Other economic impacts include LGBTIQ asylum seekers who do not have access to financial assistance, particularly those on temporary protection or bridging visas.

Whitney reported, “Safety was a common issue for our members… there was a story of a young gay man who had to go back to his family home who are not supportive… he has had to stop talking to his boyfriend and friends.”

Domestic and family violence was also reported as an issue where relationships had deteriorated due to social distancing, living indoors, unemployment and other compounding factors.

Data collection of the community is also an ongoing issue, especially as the Australian Government continues to not count LGBTIQ communities in its census.

Whitney states, “data on LGBTIQ people is sorely missing and seldom collected… this is why it is so crucial that we are counted in the Australian Census… if we aren’t counted, how will we ever be able measure community wellbeing and improve outcomes for future generations?”

NSWGLRL brought attention these key issues in a recent submission to the Select Committee on COVID-19: An Inquiry Into The Federal Government’s Response.

Whitney stated, “We are confident that we have presented the issues most pressing and unique to the LGBTIQ people. We hope that the Government takes seriously our submissions, alongside with other civil society partners, like Amnesty International and the Human Rights Law Centre”. 

Read our Findings Report here.

Our submission to the inquiry can be found here.


For further comment, contact Jack Whitney Co-Convenor on 0411387913.

If this article brings on mental health presentations, or you just want someone to talk to, please contact: Lifeline 13 11 14, QLife (LGBTI+, 3pm to 12am) 1800 184 527, Headspace – 1800 650 890

Press Release: Mark Latham’s Anti-Discrimination Amendment Bill is flawed

The NSW Gay and Lesbian Rights Lobby (‘the GLRL’) recently produced a submission to the Inquiry on the Anti-Discrimination Amendment (Complaint Handling) Bill 2020 (‘the Bill’) as part of the NSW Legislative Council Portfolio Committee No.5 Legal Affairs Inquiry. The GLRL, like many other community groups, have identified issues with the Anti-Discrimination Act 1977 (‘the Act’), especially where it fails to adequately protect LGBTIQ people from discrimination. The GLRL also acknowledged that there are legitimate problems with the way complaints made under the Act are handled.

Jack Whitney, Convenor of The NSW Gay and Lesbian Rights Lobby argued that the inquiry is not the best avenue, “The issues are best addressed by a full review of the Act in partnership with the community, rather than through piecemeal amendments to individual elements of the legislation”.

“The lobby has full knowledge of the context in which The Hon. Mark Latham MLC has drafted the Bill. We also understand that The Hon. Mark Latham MLC and others genuinely believe themselves to have been subject to vexatious complaints. However, we ask that the issues of complaint handling be considered in full by an expert body, such as Anti-Discrimination NSW themselves or the Law Reform Commission, as one element of a broader review into the Act, rather than via this Bill.”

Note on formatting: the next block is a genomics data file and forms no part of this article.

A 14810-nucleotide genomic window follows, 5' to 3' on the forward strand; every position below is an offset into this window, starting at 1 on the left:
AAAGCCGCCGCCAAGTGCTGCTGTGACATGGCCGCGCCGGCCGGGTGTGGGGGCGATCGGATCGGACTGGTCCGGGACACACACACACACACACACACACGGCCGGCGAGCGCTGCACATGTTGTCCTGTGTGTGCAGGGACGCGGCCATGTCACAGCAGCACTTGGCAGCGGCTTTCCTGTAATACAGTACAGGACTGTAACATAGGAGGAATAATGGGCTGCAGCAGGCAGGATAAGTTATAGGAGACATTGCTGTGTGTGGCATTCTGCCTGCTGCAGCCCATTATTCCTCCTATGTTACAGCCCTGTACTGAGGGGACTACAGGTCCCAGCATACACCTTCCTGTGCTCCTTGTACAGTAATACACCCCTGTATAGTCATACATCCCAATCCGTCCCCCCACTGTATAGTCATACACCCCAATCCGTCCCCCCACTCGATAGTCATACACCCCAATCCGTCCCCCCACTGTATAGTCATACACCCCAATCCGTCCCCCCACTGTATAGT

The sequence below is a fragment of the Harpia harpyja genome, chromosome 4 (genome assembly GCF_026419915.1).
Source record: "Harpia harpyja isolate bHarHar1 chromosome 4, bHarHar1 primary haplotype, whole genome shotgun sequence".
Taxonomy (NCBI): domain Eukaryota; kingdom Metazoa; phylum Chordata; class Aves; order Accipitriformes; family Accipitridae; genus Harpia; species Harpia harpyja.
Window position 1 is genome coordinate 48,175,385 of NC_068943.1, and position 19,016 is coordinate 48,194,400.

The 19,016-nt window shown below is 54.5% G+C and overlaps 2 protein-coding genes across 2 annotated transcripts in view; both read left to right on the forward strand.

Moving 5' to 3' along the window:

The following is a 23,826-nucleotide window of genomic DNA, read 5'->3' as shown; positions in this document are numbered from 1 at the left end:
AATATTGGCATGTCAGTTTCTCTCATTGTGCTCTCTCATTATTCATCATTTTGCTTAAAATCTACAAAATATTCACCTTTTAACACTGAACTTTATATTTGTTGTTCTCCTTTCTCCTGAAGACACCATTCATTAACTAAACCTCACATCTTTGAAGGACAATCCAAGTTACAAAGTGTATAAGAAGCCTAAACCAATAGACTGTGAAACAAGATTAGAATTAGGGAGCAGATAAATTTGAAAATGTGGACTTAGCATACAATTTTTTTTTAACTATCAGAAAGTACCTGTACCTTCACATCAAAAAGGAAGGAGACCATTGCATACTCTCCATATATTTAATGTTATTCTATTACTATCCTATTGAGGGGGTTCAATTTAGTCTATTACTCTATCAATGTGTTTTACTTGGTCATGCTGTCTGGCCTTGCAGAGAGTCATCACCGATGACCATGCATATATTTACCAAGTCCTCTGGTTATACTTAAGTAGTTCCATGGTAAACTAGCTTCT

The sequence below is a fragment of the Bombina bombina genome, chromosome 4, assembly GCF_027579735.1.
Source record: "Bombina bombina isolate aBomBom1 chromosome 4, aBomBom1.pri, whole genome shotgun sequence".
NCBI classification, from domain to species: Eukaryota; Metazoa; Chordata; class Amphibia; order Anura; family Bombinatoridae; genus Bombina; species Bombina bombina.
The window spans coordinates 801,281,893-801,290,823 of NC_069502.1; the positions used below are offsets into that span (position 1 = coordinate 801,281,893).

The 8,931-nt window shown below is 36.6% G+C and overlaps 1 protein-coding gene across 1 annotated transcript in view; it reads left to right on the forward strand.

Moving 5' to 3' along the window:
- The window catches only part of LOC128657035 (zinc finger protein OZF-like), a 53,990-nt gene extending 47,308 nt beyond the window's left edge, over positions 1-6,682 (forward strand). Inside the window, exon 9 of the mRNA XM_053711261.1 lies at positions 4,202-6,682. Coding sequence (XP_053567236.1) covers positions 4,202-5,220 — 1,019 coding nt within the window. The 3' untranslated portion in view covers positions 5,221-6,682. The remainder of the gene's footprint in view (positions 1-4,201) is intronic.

Recommendations accompanying the submission are informed by the lobby’s consultation with Members of Parliament, key organisation and community consultation. It was in this consultation that firmed our position that a full review of the Act represents a better process than this Bill, and that there are clear concerns how the Bill has been drafted.

“In considering these proposed amendments, it is critical to remember that there is no requirement for complainants to Anti-Discrimination NSW to have legal representation. This means that the impact of this Bill would be felt most acutely by unrepresented victims of discrimination trying to navigate a complex legal system.”

Other concerns include; stopping victims from accessing justice in more than one jurisdiction, stopping victims from accessing justice where the discrimination occurred over more than 12 months, stopping victims from accessing justice because some part of the complaint lacks substance, adding unnecessary complexity by requiring victims and respondents to provide details of cognitive function.

“The Bill as drafted is flawed, would limit access to justice and unnecessarily complicates a system which must be capable of navigation by unrepresented victims of discrimination. This Bill should be rejected and a full review of the Anti-Discrimination Act 1977, including complaint handling, be pursued by an external body such as the Anti-Discrimination NSW or the Law Reform Commission in partnership with thecommunity.”

Read the submission here


For further comment, contact Jack Whitney Convenor, NSW Gay and Lesbian Rights Lobby on 0411387913


Press release: NSW government blood donation restrictions


The NSW Gay and Lesbian Rights Lobby is pleased by news that the NSW government is set to ease restrictions preventing men who have had sex with men from donating blood. This follows the Therapeutic Goods Administration (TGA) acceptance of Lifeblood’s submission to lower the blood donation deferral period for men who have had sex with men to three months, originally set at 12 months.

The Lobby has joined calls for the NSW Government to act swiftly to implement the decision of the TGA and work with the federal, state and territory governments to see this change come into effect as soon as possible given the current health crisis.

NSW Gay and Lesbian Rights Lobby Convenor, Jack Whitney stated “During the current public health crisis, it is especially critical that Australians continue to donate blood. Now that the NSW Government has indicated it will move ahead, it should act swiftly to implement the decision of the TGA and lower the deferral period for men who have had sex with men.”